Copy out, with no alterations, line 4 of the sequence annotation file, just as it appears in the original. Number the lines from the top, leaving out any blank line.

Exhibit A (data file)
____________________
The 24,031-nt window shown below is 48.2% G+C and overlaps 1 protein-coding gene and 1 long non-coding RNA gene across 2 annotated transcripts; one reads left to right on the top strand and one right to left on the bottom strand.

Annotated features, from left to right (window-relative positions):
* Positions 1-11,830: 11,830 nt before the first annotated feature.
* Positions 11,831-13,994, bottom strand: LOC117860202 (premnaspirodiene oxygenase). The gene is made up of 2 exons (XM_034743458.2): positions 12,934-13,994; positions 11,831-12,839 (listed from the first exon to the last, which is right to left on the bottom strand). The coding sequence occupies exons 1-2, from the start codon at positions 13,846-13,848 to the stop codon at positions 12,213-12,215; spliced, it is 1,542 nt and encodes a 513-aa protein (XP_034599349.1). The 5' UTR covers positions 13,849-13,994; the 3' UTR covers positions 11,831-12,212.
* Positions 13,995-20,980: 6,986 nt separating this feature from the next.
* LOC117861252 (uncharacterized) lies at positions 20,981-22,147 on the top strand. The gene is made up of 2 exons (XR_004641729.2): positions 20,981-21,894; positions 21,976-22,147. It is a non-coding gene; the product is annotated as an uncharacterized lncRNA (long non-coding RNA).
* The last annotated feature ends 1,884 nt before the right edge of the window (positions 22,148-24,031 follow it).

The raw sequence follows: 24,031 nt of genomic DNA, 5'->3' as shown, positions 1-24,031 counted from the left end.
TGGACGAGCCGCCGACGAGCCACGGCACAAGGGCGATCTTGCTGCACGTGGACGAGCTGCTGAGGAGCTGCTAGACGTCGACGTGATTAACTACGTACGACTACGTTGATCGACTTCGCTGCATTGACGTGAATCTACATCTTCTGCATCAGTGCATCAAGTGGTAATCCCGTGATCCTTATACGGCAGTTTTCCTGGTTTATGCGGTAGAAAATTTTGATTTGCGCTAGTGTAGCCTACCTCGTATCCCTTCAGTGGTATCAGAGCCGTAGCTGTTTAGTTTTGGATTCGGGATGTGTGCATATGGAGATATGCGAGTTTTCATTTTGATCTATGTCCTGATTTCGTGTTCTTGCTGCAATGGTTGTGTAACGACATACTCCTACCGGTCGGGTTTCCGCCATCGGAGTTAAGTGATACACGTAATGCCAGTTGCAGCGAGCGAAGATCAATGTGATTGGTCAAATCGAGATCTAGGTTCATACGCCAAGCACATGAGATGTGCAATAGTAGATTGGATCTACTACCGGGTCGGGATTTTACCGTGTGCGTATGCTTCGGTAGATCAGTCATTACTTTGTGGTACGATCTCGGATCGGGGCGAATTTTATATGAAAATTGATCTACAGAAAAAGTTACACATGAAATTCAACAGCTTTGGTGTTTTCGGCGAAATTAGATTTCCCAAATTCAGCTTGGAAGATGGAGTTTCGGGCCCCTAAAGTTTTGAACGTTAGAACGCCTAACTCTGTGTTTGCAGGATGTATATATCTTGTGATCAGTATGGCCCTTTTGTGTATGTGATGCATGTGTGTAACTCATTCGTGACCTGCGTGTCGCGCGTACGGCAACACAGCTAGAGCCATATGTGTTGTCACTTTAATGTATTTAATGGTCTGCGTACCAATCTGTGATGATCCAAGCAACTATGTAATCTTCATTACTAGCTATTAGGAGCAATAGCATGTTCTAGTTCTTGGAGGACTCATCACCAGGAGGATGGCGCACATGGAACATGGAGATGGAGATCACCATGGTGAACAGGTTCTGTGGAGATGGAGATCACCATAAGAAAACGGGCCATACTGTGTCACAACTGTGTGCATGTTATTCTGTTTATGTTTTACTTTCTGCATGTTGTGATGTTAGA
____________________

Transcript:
* Positions 11,831-13,994, bottom strand: LOC117860202 (premnaspirodiene oxygenase). The gene is made up of 2 exons (XM_034743458.2): positions 12,934-13,994; positions 11,831-12,839 (listed from the first exon to the last, which is right to left on the bottom strand). The coding sequence occupies exons 1-2, from the start codon at positions 13,846-13,848 to the stop codon at positions 12,213-12,215; spliced, it is 1,542 nt and encodes a 513-aa protein (XP_034599349.1). The 5' UTR covers positions 13,849-13,994; the 3' UTR covers positions 11,831-12,212.